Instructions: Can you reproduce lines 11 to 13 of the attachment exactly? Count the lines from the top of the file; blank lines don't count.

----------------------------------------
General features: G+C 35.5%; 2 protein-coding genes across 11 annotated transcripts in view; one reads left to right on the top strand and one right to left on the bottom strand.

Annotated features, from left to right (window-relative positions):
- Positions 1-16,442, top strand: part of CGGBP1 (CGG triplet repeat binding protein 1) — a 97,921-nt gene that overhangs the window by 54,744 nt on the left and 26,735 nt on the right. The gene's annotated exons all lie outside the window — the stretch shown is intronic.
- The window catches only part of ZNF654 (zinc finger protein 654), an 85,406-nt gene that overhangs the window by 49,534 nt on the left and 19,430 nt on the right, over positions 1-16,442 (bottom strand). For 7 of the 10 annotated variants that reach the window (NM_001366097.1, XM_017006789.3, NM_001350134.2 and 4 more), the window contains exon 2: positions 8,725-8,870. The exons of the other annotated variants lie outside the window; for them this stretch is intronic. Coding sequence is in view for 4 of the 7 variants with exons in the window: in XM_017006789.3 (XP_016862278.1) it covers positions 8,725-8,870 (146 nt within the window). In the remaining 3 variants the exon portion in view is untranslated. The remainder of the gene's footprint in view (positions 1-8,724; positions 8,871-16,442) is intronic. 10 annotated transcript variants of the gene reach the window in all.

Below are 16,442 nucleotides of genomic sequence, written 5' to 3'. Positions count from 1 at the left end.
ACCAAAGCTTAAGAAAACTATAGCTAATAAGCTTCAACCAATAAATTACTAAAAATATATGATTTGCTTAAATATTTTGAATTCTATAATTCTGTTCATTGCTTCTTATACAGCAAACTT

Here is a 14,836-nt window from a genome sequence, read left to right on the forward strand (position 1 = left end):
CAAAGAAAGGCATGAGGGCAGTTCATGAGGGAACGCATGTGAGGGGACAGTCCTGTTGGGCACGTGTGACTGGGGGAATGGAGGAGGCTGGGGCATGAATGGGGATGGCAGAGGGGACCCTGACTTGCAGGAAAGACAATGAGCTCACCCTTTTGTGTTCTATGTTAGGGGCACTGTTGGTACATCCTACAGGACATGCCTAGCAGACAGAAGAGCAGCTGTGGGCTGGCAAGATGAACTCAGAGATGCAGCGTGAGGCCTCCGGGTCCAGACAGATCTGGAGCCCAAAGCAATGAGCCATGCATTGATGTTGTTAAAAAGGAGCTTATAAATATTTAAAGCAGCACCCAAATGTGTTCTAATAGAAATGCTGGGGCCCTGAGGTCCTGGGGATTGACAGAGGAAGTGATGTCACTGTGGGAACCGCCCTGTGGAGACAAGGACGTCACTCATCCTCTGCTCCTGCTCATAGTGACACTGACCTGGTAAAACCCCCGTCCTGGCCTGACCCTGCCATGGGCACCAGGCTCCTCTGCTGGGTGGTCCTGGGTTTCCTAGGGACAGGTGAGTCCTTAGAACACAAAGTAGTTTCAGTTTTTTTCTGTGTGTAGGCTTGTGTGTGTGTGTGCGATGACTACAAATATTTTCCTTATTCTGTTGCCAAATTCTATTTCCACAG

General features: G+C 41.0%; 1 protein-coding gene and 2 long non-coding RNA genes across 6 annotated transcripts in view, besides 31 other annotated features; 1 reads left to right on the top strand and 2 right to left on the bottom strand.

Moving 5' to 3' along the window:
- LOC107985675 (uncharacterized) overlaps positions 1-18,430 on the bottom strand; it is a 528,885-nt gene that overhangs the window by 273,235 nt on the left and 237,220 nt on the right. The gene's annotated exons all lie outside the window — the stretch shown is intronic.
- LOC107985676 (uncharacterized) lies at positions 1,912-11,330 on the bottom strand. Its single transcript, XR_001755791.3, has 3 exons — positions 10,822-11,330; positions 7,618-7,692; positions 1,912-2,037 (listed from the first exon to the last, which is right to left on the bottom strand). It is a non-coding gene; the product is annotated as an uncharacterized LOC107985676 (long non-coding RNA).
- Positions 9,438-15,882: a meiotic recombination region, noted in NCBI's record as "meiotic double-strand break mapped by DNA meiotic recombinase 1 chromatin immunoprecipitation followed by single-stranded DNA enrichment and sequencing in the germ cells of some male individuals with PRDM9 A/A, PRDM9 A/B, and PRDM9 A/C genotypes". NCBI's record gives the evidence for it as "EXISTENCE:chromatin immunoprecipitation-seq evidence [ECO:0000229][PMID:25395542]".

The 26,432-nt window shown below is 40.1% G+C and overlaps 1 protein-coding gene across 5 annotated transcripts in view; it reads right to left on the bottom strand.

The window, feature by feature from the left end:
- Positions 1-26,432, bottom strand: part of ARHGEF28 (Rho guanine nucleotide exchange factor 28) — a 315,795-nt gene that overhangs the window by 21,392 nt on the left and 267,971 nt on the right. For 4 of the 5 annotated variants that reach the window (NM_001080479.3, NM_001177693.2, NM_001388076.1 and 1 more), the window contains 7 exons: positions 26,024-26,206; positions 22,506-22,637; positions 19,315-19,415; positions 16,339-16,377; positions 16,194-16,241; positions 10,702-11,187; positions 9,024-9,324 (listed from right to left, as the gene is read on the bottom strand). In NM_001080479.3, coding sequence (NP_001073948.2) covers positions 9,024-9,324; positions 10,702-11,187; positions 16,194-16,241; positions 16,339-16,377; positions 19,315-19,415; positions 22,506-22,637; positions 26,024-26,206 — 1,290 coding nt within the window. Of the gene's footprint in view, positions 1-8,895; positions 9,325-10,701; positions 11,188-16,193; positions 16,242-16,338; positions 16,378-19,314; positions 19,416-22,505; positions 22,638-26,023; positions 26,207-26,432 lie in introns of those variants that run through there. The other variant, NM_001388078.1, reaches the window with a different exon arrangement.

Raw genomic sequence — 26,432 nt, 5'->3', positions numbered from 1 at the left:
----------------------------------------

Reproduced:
- LOC107985675 (uncharacterized) overlaps positions 1-18,430 on the bottom strand; it is a 528,885-nt gene that overhangs the window by 273,235 nt on the left and 237,220 nt on the right. The gene's annotated exons all lie outside the window — the stretch shown is intronic.
- LOC107985676 (uncharacterized) lies at positions 1,912-11,330 on the bottom strand. Its single transcript, XR_001755791.3, has 3 exons — positions 10,822-11,330; positions 7,618-7,692; positions 1,912-2,037 (listed from the first exon to the last, which is right to left on the bottom strand). It is a non-coding gene; the product is annotated as an uncharacterized LOC107985676 (long non-coding RNA).
- Positions 9,438-15,882: a meiotic recombination region, noted in NCBI's record as "meiotic double-strand break mapped by DNA meiotic recombinase 1 chromatin immunoprecipitation followed by single-stranded DNA enrichment and sequencing in the germ cells of some male individuals with PRDM9 A/A, PRDM9 A/B, and PRDM9 A/C genotypes". NCBI's record gives the evidence for it as "EXISTENCE:chromatin immunoprecipitation-seq evidence [ECO:0000229][PMID:25395542]".